The soldering and brazing session with Katrina was to craft a napkin ring from a piece of sheet copper. This involved heating the metal with a blowtorch to make it malleable and bending it by hand, then silver soldering it using a blowtorch. There was an opportunity to add applied decoration to the napkin rings and to experience the different behaviours of melted metals using copper wire and to try using a higher oxygen flame to sculpturally braze pieces of iron together. 
The attendees all enjoyed the day, gaining insights into impressive metalworking skills that take many years to master. They also had opportunities throughout the day to get to know everyone in attendance and to share their own experience and knowledge.

Compiled from write-ups submitted by Matt Hancock, Ruth Murgatroyd, Eric Nordgren, Laurie Price and Katie Snow

Metalworking Workshop – Saturday 19th March 2016

Following consultation with the section membership, it was evident to the committee there was a demand for more practical workshops. As a result, it was decided to trial a workshop on metalworking techniques. The day was hosted by Alex Coode and Simon Doyle at the Heritage Blacksmiths’ Forge in Stroud along with Katrina Redman of Hall Conservation. The attendees came from across the UK to take part, with all levels of experience and skills from conservation student to professional conservator.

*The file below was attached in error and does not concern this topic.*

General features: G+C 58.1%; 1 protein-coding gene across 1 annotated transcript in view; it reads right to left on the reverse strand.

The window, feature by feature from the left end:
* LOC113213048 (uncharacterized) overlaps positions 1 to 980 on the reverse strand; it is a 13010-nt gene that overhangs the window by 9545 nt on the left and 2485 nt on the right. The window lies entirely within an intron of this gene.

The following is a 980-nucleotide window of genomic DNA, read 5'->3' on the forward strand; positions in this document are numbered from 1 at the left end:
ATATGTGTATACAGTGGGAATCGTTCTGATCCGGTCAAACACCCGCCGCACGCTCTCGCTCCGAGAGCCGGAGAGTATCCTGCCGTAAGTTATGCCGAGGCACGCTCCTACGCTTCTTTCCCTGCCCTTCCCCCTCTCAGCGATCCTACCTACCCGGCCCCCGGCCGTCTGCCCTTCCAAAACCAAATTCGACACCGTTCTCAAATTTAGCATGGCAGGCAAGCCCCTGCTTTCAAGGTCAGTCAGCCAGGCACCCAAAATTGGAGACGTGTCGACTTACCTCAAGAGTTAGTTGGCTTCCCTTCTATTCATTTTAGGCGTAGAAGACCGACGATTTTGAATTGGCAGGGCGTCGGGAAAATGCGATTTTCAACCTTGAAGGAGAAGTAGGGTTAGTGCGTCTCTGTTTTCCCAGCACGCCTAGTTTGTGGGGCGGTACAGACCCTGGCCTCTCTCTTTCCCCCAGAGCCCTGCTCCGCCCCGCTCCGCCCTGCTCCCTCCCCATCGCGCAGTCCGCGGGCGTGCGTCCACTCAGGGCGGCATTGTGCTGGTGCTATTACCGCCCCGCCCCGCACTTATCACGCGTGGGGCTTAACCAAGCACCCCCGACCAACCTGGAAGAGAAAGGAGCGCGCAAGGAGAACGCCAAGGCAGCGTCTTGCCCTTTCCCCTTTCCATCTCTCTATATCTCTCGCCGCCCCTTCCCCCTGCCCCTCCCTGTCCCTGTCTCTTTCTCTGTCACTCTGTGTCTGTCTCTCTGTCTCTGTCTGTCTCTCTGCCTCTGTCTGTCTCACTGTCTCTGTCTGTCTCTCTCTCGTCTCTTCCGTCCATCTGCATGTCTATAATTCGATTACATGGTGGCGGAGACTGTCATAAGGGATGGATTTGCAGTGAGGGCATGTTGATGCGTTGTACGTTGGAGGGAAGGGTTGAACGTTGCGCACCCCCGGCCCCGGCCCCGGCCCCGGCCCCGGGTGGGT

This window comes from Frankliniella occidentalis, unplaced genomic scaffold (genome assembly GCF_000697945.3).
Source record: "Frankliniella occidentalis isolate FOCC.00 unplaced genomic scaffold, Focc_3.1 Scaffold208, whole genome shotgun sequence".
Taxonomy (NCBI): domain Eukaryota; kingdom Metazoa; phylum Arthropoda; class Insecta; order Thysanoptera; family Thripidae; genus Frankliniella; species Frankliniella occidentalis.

The day began with a chance to meet and chat to fellow attendees over tea and coffee, and a short health and safety briefing. Attendees were then split into three groups with one group trying their hand at blacksmithing under the tutelage of Alex, one group at repoussé with Simon and one group soldering and brazing with Katrina. Each session was two hours long, allowing time in the day for attendees to try their hand at everything.

During the blacksmithing session, Alex demonstrated how to turn a rod of steel into an intricately decorated fire poker. In a short space of time, attendees learned about forges, heating, basic hammer blows and shaping mild steel rod. It was a great demonstration of how easily metal can be worked when at the right temperature and how difficult it can be when it’s not. Bending and twisting at controlled points, using selective quenching after heating, was another fascinating technique.

The repoussé session, taught by Simon, was a great opportunity to get a feel for the way cold iron reacts to working, takes a shape through hammering and gradually work hardens, until it requires annealing. The careful use of hammers, punches, and anvil stakes allowed some truly amazing shapes to emerge, enabling the attendees to transform flat steel into three dimensional, decorative leaves.